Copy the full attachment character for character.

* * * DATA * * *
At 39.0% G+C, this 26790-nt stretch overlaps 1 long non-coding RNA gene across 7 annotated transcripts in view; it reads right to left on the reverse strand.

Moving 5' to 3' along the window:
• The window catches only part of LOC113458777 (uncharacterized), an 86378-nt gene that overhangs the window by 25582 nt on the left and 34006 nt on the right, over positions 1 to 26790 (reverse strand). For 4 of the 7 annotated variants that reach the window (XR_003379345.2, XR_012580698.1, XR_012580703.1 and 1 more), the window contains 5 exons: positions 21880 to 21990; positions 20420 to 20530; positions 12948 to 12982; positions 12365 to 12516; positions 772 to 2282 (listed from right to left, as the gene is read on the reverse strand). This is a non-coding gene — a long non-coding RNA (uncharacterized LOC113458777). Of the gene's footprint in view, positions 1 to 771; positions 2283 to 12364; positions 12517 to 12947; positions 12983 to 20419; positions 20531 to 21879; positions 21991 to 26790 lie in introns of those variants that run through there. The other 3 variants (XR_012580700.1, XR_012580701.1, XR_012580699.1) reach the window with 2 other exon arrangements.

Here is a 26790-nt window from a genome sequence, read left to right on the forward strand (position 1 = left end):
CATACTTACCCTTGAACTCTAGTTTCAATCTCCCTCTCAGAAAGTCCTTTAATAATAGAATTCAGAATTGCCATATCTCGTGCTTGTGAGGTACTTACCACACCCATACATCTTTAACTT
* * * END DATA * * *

At 39.0% G+C, this 26790-nt stretch overlaps 1 long non-coding RNA gene across 7 annotated transcripts in view; it reads right to left on the reverse strand.

Moving 5' to 3' along the window:
• The window catches only part of LOC113458777 (uncharacterized), an 86378-nt gene that overhangs the window by 25582 nt on the left and 34006 nt on the right, over positions 1 to 26790 (reverse strand). For 4 of the 7 annotated variants that reach the window (XR_003379345.2, XR_012580698.1, XR_012580703.1 and 1 more), the window contains 5 exons: positions 21880 to 21990; positions 20420 to 20530; positions 12948 to 12982; positions 12365 to 12516; positions 772 to 2282 (listed from right to left, as the gene is read on the reverse strand). This is a non-coding gene — a long non-coding RNA (uncharacterized LOC113458777). Of the gene's footprint in view, positions 1 to 771; positions 2283 to 12364; positions 12517 to 12947; positions 12983 to 20419; positions 20531 to 21879; positions 21991 to 26790 lie in introns of those variants that run through there. The other 3 variants (XR_012580700.1, XR_012580701.1, XR_012580699.1) reach the window with 2 other exon arrangements.

Here is a 26790-nt window from a genome sequence, read left to right on the forward strand (position 1 = left end):
CATACTTACCCTTGAACTCTAGTTTCAATCTCCCTCTCAGAAAGTCCTTTAATAATAGAATTCAGAATTGCCATATCTCGTGCTTGTGAGGTACTTACCACACCCATACATCTTTAACTT